Predicting Evolution in Mosquitofish
Langerhans Lab, NC State University
This exhibit focuses on how predation can influence what fish look like and how they behave.

Bat Adaptations
Triangle Troglodytes
Bat anatomy and behavior! Bat facts and what to do if you find a bat.

Baboons and Friends: Studying the Evolution of Social Behavior in Wild Monkeys
Amboseli Baboon Research Project, Duke University
Come study the evolution of friendship and sociality in our close monkey relatives using the same methods that we use when we are studying baboons in the African savannah!

Evolution of Teeth, Hair and Locomotion in Mammals
Research and Collections, Mammal Unit, NC Museum of Natural Sciences
Learn about the wonderful diversity of mammals and how they evolved to eat, move around and protect themselves in their environment.

Narwhals: Unicorns of the Sea
NC Museum of Natural Sciences
Come build your own narwhal arctic scene that you can take home and learn about this amazing arctic whale!  We will have the Museum’s exquisite narwhal tusk from Research and Collections on display!

NC State University
Cool experiments for elementary school kids! www.plants4kids.org

Evolution in the Age of the Dinosaurs
Virginia Museum of Natural History
The Age of Dinosaurs saw an amazing display of adaptations for new and very different kinds of life, from giant dinosaurs to tiny insects. Visit our table to see and touch real fossils from North Carolina, Virginia, and beyond!

Orchids in Natural History
Triangle Orchid Society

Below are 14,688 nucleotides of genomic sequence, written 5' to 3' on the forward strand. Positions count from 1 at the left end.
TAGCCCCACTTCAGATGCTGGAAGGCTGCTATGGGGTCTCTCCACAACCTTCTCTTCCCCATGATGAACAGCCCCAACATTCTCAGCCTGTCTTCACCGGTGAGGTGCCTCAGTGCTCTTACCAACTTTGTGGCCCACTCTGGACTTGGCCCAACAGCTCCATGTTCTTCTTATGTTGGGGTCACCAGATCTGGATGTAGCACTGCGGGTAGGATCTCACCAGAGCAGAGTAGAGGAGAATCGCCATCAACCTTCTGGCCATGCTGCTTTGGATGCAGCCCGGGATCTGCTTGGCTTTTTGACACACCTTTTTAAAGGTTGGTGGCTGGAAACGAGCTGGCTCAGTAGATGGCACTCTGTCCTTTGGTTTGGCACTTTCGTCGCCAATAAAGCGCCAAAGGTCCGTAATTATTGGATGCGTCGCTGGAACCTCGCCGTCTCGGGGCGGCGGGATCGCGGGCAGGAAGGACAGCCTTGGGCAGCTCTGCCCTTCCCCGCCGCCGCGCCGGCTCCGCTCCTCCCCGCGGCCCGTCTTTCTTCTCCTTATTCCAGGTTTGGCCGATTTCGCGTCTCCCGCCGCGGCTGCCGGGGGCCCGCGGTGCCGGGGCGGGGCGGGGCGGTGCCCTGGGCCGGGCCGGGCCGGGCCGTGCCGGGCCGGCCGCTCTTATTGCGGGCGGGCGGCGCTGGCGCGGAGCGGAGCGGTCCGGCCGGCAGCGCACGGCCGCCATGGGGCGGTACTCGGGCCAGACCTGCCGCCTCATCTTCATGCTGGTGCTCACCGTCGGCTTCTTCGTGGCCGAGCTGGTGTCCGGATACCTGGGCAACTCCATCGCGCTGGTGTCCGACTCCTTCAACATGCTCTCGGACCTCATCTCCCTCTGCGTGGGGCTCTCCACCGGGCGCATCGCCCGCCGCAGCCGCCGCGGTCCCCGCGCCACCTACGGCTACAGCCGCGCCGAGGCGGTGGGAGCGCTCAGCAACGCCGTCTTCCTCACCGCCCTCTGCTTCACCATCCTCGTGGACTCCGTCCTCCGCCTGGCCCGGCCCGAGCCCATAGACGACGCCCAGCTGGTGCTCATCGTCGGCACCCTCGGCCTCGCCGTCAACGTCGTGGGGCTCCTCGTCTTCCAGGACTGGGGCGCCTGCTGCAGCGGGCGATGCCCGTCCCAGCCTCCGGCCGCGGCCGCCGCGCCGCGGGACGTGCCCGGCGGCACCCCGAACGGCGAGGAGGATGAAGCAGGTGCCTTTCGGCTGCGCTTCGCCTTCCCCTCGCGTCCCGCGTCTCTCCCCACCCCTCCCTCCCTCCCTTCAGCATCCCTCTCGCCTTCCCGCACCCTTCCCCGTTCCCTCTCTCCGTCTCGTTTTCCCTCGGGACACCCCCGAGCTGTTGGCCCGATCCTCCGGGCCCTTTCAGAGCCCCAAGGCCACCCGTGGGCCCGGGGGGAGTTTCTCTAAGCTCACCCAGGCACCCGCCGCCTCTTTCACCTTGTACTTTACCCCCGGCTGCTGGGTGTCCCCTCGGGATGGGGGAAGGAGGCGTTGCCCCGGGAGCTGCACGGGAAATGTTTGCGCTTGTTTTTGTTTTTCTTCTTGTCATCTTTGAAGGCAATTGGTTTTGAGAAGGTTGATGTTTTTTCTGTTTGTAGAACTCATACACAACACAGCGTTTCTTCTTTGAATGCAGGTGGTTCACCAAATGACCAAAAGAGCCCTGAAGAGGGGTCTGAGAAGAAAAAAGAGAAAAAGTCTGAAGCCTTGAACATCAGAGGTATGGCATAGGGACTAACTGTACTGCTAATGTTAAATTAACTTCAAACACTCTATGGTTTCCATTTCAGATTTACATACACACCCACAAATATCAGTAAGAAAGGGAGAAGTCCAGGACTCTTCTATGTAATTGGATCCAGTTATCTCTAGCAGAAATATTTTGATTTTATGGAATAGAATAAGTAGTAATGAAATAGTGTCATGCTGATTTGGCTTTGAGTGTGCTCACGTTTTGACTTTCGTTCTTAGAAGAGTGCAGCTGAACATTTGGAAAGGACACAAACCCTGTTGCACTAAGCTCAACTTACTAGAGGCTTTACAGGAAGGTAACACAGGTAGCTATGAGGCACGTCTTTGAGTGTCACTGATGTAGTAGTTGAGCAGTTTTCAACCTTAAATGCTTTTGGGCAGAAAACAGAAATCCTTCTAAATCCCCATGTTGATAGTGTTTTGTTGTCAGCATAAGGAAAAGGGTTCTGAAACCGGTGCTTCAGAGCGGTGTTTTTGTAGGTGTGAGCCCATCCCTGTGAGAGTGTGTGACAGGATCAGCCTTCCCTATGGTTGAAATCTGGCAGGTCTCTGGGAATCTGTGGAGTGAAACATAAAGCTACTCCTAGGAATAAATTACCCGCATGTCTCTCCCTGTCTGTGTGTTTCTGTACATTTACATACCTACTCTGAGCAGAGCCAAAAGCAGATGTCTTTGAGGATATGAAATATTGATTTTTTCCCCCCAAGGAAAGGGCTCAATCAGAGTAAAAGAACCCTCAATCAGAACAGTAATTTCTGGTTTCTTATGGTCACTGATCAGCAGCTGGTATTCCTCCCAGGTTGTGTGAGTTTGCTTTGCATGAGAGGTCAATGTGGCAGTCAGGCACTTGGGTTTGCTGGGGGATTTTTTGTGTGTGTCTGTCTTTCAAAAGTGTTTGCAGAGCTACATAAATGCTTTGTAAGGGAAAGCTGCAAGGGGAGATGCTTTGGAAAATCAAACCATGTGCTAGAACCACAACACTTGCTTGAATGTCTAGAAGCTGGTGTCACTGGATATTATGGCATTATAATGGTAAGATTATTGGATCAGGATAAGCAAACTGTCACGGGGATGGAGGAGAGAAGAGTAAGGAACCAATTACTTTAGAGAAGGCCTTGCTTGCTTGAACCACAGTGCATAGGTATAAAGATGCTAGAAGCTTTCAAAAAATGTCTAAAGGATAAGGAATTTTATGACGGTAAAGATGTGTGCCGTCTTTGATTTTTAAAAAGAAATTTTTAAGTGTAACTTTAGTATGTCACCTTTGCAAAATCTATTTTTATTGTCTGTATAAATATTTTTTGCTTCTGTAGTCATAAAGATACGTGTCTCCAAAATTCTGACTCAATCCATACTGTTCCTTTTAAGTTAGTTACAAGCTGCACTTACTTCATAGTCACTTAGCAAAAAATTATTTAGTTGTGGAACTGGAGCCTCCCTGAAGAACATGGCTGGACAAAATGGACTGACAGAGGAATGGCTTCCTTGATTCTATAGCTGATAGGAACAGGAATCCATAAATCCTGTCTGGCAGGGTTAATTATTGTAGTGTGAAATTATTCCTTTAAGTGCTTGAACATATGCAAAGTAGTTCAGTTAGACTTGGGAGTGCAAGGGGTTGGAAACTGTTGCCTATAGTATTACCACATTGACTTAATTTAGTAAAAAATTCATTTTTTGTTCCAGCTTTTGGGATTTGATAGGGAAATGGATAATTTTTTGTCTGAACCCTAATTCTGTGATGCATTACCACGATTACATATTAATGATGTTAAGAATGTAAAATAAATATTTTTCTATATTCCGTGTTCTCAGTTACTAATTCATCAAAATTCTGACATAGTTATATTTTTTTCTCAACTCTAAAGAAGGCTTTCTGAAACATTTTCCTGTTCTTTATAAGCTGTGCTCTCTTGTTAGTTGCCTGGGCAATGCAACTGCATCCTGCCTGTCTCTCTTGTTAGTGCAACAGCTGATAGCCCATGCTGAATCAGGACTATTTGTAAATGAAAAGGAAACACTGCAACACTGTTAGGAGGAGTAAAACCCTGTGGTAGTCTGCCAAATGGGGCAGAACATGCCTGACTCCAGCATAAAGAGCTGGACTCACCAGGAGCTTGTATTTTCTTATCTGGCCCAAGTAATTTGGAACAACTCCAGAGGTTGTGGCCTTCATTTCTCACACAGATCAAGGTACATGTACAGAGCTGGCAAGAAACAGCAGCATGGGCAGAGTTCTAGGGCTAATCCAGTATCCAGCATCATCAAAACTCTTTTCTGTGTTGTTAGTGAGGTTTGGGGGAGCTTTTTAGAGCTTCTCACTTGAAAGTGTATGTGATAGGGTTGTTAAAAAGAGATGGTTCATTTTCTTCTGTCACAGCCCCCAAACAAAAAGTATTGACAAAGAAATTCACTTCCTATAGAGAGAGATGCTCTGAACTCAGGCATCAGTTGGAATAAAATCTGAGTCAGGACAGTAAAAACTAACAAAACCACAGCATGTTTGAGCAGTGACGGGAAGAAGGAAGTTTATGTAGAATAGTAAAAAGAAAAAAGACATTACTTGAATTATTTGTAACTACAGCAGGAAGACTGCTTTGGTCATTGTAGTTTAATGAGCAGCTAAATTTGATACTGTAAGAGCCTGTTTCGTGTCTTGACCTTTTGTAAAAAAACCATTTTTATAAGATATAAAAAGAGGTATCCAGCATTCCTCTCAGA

We will have a wide selection of orchids from around the world, highlighting the diversity of this largest group of flowering plants.  We hope to have the famous Darwin Orchid in bloom.

Meet Jerry the Binturong!
Conservators Center
Come meet Jerry Binturong and learn about the evolution and adaptations of binturongs and the 20 other species that live at the Conservators Center.

Second Floor, Nature Exploration Center

Evidence of Evolution
Saint Mary’s School
The evidence for evolution can be seen in convergent evolution, comparative biochemistry and comparative embryology. Activities including matching similar-looking marsupial and placental mammals to their correct forest layers and guessing what various embryos will develop into help to illustrate these ideas.

The Simakobu: the Critically Endangered Primate from the Mentawai Islands
NC State University Biological Sciences
Enjoy a game and learn about the simakobu (pig-tailed langur) native to the Mentawai Islands off the coast of West Sumatra!

Join the Caterpillar Experiment! 
University of North Carolina, Biology Department
Come learn about the life cycle of tobacco hornworm caterpillars, and conduct an experiment to learn about insects and temperature.

Manatees on the Move
NC Museum of Natural Sciences